Consumer prices increased 0.5 percent in June, its fastest pace since February. The February comparison is an appropriate one, as the primary driver of increased prices in that month was higher gasoline prices, much as it was in June. The price of gasoline rose 6.3 percent in June, spurred on by higher petroleum costs. The average cost of West Texas intermediate (WTI) crude ended May at $91.93 per barrel, but by the end of June, that average was $96.36 a barrel. Of particular note here is that this data pre-dates the recent rise, with WTI approaching $107 per barrel this morning, suggesting further consumer price pressures in July.
Food prices were up more modestly, up 0.2 percent in June, reversing the 0.1 percent decline in May. Through the first six months of 2013, there has been very little food cost inflation, up 0.5 percent over that time frame. June’s higher food prices were mainly for bakery products, meat, milk, and some fresh vegetables. The cost of food purchased away from home (e.g., restaurants and bars) rose 0.2 percent and has risen slightly faster over the past 12 months than food purchased for the home, up 2.2 percent versus 0.9 percent year-over-year.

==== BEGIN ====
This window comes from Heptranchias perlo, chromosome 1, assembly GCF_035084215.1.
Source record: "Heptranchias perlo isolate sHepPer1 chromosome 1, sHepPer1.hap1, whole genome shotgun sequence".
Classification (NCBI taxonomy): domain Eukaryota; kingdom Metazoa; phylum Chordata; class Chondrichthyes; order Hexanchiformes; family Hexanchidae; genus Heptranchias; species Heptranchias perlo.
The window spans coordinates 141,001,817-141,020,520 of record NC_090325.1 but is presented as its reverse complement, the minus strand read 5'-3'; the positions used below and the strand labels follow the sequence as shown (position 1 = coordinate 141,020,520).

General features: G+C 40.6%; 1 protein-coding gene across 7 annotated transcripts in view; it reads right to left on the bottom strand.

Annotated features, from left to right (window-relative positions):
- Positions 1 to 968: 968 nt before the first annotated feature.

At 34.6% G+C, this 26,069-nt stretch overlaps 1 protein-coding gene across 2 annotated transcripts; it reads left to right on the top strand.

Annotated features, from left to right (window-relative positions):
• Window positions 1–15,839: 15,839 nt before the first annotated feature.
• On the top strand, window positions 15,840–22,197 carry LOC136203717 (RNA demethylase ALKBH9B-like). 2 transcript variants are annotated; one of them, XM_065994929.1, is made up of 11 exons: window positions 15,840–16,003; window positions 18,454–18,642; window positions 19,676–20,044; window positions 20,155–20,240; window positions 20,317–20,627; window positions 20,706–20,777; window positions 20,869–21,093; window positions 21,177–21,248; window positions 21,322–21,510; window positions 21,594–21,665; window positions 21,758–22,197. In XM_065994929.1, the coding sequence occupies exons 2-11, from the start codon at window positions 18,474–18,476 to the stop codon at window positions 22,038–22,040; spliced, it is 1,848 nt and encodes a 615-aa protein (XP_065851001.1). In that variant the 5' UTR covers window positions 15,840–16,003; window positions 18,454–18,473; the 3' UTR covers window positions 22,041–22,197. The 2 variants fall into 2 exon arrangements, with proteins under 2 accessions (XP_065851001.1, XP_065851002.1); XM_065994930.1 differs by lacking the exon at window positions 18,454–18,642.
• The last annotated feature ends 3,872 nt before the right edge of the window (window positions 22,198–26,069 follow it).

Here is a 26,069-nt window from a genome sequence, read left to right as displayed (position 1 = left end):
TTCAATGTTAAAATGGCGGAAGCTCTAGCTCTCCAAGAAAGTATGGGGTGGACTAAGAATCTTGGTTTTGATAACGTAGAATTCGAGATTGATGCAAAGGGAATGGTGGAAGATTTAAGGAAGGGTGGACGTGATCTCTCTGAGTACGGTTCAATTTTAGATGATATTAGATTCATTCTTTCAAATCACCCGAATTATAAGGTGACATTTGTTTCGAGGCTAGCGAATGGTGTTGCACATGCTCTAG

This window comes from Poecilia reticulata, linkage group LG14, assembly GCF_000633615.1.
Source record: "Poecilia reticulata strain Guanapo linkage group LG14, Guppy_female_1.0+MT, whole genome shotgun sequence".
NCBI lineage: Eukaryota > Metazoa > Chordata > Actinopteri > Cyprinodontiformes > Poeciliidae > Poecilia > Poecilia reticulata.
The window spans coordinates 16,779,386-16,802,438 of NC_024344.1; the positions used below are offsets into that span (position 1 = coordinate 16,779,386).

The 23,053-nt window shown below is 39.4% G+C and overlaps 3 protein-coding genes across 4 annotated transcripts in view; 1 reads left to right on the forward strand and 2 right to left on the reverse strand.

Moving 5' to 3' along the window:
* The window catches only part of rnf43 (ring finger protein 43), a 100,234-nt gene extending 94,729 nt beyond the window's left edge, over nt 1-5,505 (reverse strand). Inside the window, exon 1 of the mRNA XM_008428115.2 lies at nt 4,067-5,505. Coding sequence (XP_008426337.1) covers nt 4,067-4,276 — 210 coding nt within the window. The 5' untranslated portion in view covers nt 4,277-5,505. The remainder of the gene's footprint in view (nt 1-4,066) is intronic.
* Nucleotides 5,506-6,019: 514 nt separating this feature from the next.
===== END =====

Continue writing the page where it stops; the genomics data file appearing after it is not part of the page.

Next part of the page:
Core inflation, which excludes food and energy costs, was up 0.2 percent for the month. Over the past year, the core inflation rate was 1.6 percent year-over-year, representing a deceleration from earlier in the year. The pace had been 2.0 percent as recently as February.
Overall, these numbers suggest that inflationary concerns, particularly at the core level, remain under control, at least for now. This allows the Federal Reserve to pursue “highly accommodative” policies, even as it seeks to “taper” (or slow) its asset purchases later this year. With core inflation below the Fed’s stated target of 2 percent, the Federal Open Market Committee is free to focus on stimulating the economy. Look for Fed Chairman Ben Bernanke to reiterate this during his semi-annual monetary policy testimony before Congress tomorrow and Thursday.
With that said, it will be interesting to see how higher petroleum costs impact these data moving forward. Manufacturers have been fortunate to have lessened pricing pressures over much of the past year, according to the latest producer price data, but increased energy costs could spur raw material prices higher, particularly if the current WTI prices are sustained.
Chad Moutray is the chief economist, National Association of Manufacturers.